(This is an unpaid post inspired by The Big Shout-Out, a place to thank your mentor.)
Believe it or not, there was life BYT (Before YouTube). Back in 2005, it was finally time for me to pursue one of my dreams: to work as a television host covering new media and tech (at the time, this meant reporting on new trends such as – gulp – browsers beyond Internet Explorer).
While there were very few opportunities during those years for a woman covering tech, the one person who was leading the way and opening up new doors was Leo Laporte. Lucky for me, Leo had just started shooting his series Call for Help (CFH) in Toronto (where I relocated after living in San Francisco and Boston for a total of four years).
I didn’t have a whole lot of experience in television at this time, just a post-graduate degree in journalism, a few months as a general assignment reporter at CBC, and a boatload of ambition. Fortunately, I was immersed in the new world of Web 2.0. After working as a content and web strategist at Razorfish, taking on the role of a judge at The Webby Awards, and running online community management for an e-procurement start-up, I knew the future was digital and I wanted a piece of it.
I started my own website on Blogger, thanks to watching Leo build his personal branding online, and I rented a bulky video camera and created a demo reel in iMovie (consisting of nothing but me talking to camera). I’m pretty sure I rambled along in this clip to Leo, something about wanting to be the Oprah of tech (he has the video but he has pinky sworn never to release it .
Within a few short weeks I had a role on CFH as their website reviewer. Viewers sent me links to sites they were building and I spliced and diced them, trying to give them some honest feedback. From my very first day on set, Leo coached me. He never once focused on how I looked or what I wore, but he always repeated to me that ‘Content is King.” If I knew my stuff, I would go far in this business (despite the fact that one of the crew members lobbied to get me removed from the show, saying I was far too inexperienced – like a deer caught in the headlights – I believe those were the words he used in his six-page email manifest, which he is now eating).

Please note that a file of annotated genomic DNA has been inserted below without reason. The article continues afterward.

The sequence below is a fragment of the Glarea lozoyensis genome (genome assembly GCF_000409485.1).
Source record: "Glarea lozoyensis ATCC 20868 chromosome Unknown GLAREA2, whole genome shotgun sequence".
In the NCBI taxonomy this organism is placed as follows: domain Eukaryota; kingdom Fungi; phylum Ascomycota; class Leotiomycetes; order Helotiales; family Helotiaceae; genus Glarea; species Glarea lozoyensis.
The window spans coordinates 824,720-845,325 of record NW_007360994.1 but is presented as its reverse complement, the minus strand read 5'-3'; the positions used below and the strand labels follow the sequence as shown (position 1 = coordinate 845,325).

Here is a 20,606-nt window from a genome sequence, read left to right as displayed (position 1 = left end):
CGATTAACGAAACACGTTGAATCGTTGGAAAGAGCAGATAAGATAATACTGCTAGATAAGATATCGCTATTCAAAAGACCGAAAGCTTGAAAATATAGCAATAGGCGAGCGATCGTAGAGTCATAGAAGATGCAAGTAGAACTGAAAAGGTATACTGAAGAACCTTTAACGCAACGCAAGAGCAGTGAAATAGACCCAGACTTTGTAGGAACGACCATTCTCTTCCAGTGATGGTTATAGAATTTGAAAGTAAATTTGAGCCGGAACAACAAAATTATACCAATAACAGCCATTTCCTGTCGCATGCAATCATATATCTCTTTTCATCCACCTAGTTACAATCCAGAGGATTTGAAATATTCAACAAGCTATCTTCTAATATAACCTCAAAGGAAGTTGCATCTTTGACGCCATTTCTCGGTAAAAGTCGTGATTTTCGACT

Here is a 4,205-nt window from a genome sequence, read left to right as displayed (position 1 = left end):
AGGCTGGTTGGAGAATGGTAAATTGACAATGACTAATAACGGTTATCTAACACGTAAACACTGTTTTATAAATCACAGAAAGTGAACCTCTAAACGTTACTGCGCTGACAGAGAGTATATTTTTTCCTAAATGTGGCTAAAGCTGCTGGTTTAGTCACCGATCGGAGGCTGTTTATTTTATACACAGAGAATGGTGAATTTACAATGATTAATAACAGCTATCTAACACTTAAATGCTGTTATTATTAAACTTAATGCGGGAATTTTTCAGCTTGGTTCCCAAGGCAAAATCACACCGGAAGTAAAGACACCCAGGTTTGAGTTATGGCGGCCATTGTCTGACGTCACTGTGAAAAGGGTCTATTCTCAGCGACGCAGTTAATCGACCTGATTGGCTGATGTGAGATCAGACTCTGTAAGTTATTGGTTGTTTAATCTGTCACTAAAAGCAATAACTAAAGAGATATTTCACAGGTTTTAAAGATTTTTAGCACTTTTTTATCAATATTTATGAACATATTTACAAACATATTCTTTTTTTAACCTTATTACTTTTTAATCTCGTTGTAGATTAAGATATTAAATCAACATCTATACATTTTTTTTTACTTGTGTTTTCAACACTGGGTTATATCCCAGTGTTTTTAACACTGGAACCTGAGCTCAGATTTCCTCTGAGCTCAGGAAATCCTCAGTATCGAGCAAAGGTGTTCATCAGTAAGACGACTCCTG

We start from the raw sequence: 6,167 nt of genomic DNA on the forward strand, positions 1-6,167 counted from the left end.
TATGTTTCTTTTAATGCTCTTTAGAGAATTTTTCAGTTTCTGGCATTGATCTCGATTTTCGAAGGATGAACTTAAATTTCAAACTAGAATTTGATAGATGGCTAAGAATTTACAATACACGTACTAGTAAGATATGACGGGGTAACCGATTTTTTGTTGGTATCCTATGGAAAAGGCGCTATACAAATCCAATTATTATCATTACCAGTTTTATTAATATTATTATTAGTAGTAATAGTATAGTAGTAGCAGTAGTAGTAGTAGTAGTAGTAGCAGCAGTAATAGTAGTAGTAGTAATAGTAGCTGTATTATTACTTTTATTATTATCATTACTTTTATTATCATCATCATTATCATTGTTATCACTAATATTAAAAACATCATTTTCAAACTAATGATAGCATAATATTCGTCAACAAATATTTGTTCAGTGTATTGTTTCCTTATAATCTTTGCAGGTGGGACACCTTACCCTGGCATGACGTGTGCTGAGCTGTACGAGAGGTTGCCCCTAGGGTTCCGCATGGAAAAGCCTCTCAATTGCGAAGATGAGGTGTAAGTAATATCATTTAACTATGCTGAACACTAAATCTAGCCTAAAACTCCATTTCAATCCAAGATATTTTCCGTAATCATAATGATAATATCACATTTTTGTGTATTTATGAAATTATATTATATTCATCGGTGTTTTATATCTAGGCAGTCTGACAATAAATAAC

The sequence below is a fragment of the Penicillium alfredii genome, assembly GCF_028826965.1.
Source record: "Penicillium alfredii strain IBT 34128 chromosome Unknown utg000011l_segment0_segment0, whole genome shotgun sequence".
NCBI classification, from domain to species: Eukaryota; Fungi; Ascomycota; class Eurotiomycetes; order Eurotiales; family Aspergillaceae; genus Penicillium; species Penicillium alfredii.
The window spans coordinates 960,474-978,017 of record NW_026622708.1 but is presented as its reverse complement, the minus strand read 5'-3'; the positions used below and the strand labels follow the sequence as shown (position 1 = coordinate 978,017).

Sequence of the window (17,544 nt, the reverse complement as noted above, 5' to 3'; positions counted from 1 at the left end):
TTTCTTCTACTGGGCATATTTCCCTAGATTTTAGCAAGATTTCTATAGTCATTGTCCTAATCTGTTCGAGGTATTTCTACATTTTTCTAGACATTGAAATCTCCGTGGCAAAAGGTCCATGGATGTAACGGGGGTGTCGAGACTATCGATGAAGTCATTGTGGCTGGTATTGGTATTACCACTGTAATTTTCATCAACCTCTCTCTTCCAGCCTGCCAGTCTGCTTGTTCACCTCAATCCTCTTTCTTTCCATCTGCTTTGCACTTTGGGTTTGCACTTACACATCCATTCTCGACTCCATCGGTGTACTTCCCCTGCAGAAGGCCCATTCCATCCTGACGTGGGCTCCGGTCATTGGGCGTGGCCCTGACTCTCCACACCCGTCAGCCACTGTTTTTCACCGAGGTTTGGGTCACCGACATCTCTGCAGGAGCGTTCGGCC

Eventually, I joined the CFH team as their co-host (while the producers of the show wanted me to take on a more secondary role, I insisted that I get a Co-Producer title and that I was given my own set just like the boys – Leo and Andy – who both backed me up as they always did). When I left CFH for Citytv, Leo supported my decision to move on. A year later when I said goodbye to the broadcaster to go out on my own as an entrepreneur, once again Leo was there for me and gave me the wonderful opportunity to do a podcast with him called Net@Night (which still exists today on the TWiT.tv network, now called The Social Hour).
While Leo and I don’t talk as much as we used to, what he taught me during those years has stuck with me. From studying him ad-lib in front of the camera to watching him create his own multi-million dollar broadcast network, he has been my number one mentor. In short, this shout-out is for him. Leo Laporte: Thank you.
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